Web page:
Outside these general areas, the Court has recognized a number of specific interests as compelling: "maintaining a stable political system";(14) ensuring that "criminals do not profit from their crimes" and that crime victims are compensated by the criminals;(15) protecting the right of "members of groups that have historically been subjected to discrimination . . . to live in peace where they wish";(16) protecting voters from confusion, undue influence and intimidation;(17) preventing vote-buying;(18) "eliminating from the political process the corrosive effect of political `war chests' amassed with the aid of the legal advantages given to corporations";(19) and protecting "the unique role [of] the press," which may justify otherwise impermissible speaker discrimination.(20) In the associational rights and religious freedom contexts, the Court has held that preventing race and sex discrimination,(21) preserving the integrity of the tax system,(22) and "procuring the manpower necessary for military purposes"(23) are also compelling. Query whether these interests apply equally in the free speech context.

      On the other hand, the Court has held that the interests in "equalizing the relative ability of individuals and groups to influence the outcome of elections,"(24) in "reducing the allegedly skyrocketing costs of political campaigns,"(25) in "preserving party unity during a primary,"(26) and in protecting speakers who "are incapable of deciding for themselves the most effective way to exercise their First Amendment rights"(27) are not compelling. If the substantive due process and equal protection cases are any guide, neither is the interest in administrative efficiency.(28)

      Most cases striking down speech restrictions, however, rely primarily on the narrow tailoring prong, which, according to the Court, contains four components:(29)

    5. Advancement of the Interest For a law to be narrowly tailored, the government must prove to the Court's satisfaction that the law actually advances the interest.(30) The government need not, however, prove this scientifically; a sufficiently persuasive common-sense foundation is enough.(31)

    6. No Overinclusiveness A law is not narrowly tailored if it restricts a significant amount of speech that doesn't implicate the government interest.(32) The theory here is that if the government can serve the interest while burdening less speech, it should.

    7. Least Restrictive Alternative A law is not narrowly tailored if there are less speech-restrictive means available that would serve the interest essentially as well as would the speech restriction.(33) The justification for this requirement is similar to that for the overinclusiveness inquiry, though one can imagine a law that isn't overinclusive--that restricts only the speech that implicates the interest--but is still not the least restrictive alternative. This might happen when the interest can be served equally well with a restriction on unprotected conduct rather than on speech,(34) or with a restriction that merely limits the speech in some ways rather than barring it altogether.(35) The government need not, however, choose an alternative that "fall[s] short of serving [the] compelling interests."(36)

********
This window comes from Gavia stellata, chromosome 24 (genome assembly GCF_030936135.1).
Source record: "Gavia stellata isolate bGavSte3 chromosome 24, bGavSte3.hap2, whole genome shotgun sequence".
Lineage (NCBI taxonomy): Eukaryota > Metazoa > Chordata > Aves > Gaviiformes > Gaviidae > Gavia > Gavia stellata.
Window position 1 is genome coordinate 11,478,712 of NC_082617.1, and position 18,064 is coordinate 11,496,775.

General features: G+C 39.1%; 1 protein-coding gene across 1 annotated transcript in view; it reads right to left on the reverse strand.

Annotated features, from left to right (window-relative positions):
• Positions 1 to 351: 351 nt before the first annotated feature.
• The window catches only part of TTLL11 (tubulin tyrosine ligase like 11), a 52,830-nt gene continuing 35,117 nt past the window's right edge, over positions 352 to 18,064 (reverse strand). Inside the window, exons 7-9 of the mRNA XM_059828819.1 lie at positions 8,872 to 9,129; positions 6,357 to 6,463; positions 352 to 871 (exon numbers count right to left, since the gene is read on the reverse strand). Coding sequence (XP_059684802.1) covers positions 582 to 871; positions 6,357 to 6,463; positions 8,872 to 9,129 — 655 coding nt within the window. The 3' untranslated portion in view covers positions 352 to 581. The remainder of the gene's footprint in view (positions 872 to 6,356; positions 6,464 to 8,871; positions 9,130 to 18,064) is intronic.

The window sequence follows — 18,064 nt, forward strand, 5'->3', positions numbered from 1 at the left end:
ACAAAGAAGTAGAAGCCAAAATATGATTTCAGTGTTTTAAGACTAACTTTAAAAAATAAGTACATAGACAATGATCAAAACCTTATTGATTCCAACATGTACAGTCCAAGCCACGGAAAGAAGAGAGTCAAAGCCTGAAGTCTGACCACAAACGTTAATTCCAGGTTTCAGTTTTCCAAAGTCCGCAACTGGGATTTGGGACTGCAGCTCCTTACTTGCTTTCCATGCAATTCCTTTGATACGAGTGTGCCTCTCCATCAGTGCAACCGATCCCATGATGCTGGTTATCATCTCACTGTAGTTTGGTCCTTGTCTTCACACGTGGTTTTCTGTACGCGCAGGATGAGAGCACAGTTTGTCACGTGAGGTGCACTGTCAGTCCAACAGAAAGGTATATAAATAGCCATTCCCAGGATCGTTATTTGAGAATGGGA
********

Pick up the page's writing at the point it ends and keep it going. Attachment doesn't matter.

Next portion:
These three components are closely related, and all of them could be subsumed within the "least restrictive alternative" inquiry. If the law doesn't actually advance the interest, then not having the law at all would be a less restrictive but equally effective alternative. Likewise, if the law is overinclusive, then a narrower law that exempted speech which doesn't implicate the interest would be less restrictive and equally effective. When the Court says, as it sometimes does, that a law must be "`necessary to serve a compelling state interest,'"(37) it seems to be referring to these three components.(38)

    8. No Underinclusiveness Finally, a law is not narrowly tailored if it fails to restrict a significant amount of speech that harms the government interest to about the same degree as does the restricted speech.(39) Underinclusiveness might suggest, as mentioned above, that the interest isn't very important, or that the government's real interest wasn't the stated one but was rather just a desire to favor one form of speech over another, or to suppress offensive or otherwise disfavored speech.(40) Underinclusiveness may also show the presence of content discrimination beyond that justified by the compelling interest. Because content discrimination is disfavored, and allowed only when justified by a compelling interest, the presence of this extra, unjustified distinction makes the law unconstitutional.(41)

      Some cases have condemned content distinctions because speech on both sides of the line implicated...